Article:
Fifteen students move as if their limbs are cutting through water in front of the mirror of the Phillips Hall dance studio. Controlled, slow movements follow the trickling notes of music.
While Confucius Institute instructor Zenghui “Max” Xing counts to three, he and his students hold out their right legs at a 45-degree angle. Xing’s leg hovers above his hips, higher in the air than the students following along behind him. An “Okay, relax,” from Xing returns them to a neutral stance, and a few students breathe out in relief.
What most obviously separates t’ai chi from other martial arts is the speed.
“When you look, it’s slow, but when you learn, it’s difficult,” Xing said.
Xing teaches two sections of Beginning T’ai Chi, listed under KNH 120T. This is his last semester in Oxford before he returns to China to continue teaching and studying Chinese martial arts as national traditional sports.
Miami offers the most-commonly taught version of t’ai chi according to the course description, which is the 24-form Yang style. It’s named after Yang Cheng Fu, who first taught it to the Chinese Emperor’s family 100 years ago.
Xing says Yang style is characterized by wider, even slower movements than the three other t’ai chi styles which have smaller, more powerful movements. The 27-year-old has been practicing t’ai chi and other martial arts since he was eight, but he associates it with older people back home in China.
“From 6 a.m. to 8 a.m., they just practice t’ai chi in the morning,” Xing said.
Senior Yu Li, a business economics major who goes by Claire, agreed. She never practiced t’ai chi herself, but she observed this same trend in the city of Tianjin, China, near Beijing.
“Every single movement, you need to move it slowly,” Li said. “It’s not really a style for young people our age, you know.”
Regardless, Li and senior sports management major Kobe Burse both took the course for fun and to have enough credit hours to count as a full-time student.
Li said it breaks up her usual course schedule of lecture courses at a desk and chair.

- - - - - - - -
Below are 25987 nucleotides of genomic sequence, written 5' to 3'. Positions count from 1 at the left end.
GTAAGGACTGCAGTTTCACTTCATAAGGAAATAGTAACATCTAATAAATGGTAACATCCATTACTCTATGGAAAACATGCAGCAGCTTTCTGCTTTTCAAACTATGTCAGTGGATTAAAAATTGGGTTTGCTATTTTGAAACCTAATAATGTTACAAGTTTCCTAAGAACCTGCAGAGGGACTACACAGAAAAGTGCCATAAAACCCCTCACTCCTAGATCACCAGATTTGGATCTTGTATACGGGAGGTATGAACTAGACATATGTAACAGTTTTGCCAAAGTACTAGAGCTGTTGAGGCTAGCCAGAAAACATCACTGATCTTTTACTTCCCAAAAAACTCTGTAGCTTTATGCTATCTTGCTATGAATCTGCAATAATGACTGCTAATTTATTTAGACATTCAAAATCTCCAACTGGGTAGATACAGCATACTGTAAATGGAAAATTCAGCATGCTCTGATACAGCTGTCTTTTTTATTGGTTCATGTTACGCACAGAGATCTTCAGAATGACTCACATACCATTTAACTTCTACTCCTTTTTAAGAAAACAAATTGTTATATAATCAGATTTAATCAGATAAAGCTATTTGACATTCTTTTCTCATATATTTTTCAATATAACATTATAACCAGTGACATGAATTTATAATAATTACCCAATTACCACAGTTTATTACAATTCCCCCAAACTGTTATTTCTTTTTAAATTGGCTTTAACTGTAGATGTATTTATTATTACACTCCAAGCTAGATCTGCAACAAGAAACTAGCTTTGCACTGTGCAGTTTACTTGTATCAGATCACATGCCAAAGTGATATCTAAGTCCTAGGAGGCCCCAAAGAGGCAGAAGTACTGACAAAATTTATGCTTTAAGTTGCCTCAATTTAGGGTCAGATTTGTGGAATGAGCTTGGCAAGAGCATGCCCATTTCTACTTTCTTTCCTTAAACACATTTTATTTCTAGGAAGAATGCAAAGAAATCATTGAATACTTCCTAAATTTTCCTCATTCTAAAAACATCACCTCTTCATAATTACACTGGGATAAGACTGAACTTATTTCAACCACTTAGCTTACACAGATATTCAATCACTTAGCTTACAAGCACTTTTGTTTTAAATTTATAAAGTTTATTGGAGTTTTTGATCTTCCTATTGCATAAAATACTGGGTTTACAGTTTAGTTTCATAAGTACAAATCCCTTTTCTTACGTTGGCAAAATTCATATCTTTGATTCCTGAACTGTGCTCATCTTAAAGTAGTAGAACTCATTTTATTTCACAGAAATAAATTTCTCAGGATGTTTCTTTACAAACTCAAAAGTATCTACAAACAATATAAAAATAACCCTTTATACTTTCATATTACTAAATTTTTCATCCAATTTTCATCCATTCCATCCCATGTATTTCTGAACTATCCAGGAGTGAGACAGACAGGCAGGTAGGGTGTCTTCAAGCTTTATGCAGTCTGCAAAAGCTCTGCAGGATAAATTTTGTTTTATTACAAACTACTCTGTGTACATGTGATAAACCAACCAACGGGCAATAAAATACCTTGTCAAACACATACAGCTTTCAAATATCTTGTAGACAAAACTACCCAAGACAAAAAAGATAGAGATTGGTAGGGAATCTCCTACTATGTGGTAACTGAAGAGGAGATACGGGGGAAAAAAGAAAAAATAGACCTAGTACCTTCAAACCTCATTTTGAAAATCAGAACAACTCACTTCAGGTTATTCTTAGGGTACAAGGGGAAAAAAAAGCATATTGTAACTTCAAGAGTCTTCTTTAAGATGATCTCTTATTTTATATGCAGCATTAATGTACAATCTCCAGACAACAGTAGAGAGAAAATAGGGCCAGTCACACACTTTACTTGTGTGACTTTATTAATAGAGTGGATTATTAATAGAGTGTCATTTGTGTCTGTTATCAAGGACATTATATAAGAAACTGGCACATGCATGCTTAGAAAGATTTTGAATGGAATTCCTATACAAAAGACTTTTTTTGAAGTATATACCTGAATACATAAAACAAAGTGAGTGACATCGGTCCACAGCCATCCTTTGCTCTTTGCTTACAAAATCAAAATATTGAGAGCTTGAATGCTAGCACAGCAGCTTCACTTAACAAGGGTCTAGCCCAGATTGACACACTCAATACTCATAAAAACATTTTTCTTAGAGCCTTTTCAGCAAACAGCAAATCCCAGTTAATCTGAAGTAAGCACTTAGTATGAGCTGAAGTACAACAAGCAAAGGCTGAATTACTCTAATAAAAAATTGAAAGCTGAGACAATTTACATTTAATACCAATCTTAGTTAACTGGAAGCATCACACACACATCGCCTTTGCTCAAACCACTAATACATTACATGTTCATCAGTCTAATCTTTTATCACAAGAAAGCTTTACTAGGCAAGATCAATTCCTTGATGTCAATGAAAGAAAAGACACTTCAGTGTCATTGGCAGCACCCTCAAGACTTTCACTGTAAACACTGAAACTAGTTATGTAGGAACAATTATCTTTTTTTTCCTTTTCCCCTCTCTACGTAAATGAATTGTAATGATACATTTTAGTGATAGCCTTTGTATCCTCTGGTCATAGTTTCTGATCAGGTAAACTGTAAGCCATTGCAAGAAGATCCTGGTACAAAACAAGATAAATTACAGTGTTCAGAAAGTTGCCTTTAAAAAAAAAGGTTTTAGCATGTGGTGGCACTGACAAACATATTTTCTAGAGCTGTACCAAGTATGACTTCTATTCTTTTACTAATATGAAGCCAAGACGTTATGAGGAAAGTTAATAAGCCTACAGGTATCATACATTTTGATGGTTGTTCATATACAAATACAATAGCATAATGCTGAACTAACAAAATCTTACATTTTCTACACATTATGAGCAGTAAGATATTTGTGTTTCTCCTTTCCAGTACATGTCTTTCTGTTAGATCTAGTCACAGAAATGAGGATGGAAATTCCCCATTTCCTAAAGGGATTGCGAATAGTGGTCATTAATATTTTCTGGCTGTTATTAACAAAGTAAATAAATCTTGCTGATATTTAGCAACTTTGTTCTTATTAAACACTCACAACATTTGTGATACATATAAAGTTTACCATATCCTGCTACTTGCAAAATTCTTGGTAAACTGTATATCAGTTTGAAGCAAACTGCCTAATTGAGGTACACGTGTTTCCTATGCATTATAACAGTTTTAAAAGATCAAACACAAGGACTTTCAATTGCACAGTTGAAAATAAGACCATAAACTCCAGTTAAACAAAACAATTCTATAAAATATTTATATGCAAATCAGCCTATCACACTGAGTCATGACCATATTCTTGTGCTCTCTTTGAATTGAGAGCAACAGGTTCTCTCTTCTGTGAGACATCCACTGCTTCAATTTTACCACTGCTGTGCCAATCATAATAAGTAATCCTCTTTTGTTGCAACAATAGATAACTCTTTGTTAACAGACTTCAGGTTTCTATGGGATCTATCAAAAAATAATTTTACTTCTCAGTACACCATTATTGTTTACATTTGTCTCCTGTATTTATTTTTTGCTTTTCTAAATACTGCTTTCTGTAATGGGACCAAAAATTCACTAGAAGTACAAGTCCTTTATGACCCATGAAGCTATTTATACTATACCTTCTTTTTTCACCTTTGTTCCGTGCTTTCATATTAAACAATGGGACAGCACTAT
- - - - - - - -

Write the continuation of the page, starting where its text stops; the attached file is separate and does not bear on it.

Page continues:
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“For this kind of class, you will never feel sleepy,” Li said.
The mental and physical health benefits associated with t’ai chi were an added bonus.
Li thinks she has more patience because of the slow movements, while Burse said, “You definitely break a sweat.”
Class begins (and ends) with a kung-fu salute to signify that class has started, similar to bowing in other martial arts, followed by a few minutes of stretching and a minute of meditation. Next, students break into a warm-up game of “Catch the Fish,” where tagged players join hands to form a net and capture other players. Xing then reviews forms from the last class before teaching a new form.
“It’s kind of hard to remember what’s next after you reach a certain point,” Burse said, though he is now comfortable practicing on his own.
Outside of class, students learn online about the history and culture of t’ai chi. At the end of the semester, Xing teaches some practical self-defense moves. As their final exam, students test for their Level 1 certification, which looks like a passport.
Xing has a Level 5 certification in t’ai chi. He has practiced traditional Chinese sword and spear martial arts as well as long boxing for as long as he has known t’ai chi, but also holds a first-degree blackbelt in the Korean martial art of taekwondo.
When he was 20, he could do a sword demonstration and not feel tired. Last week, it made him want to go straight to sleep. Long term, he thinks he will stick with t’ai chi.
“If I am 30, if I am 40, if I am 50, I think I will just practice t’ai chi,” Xing said. “It’s a long practice. It’s a lifestyle.”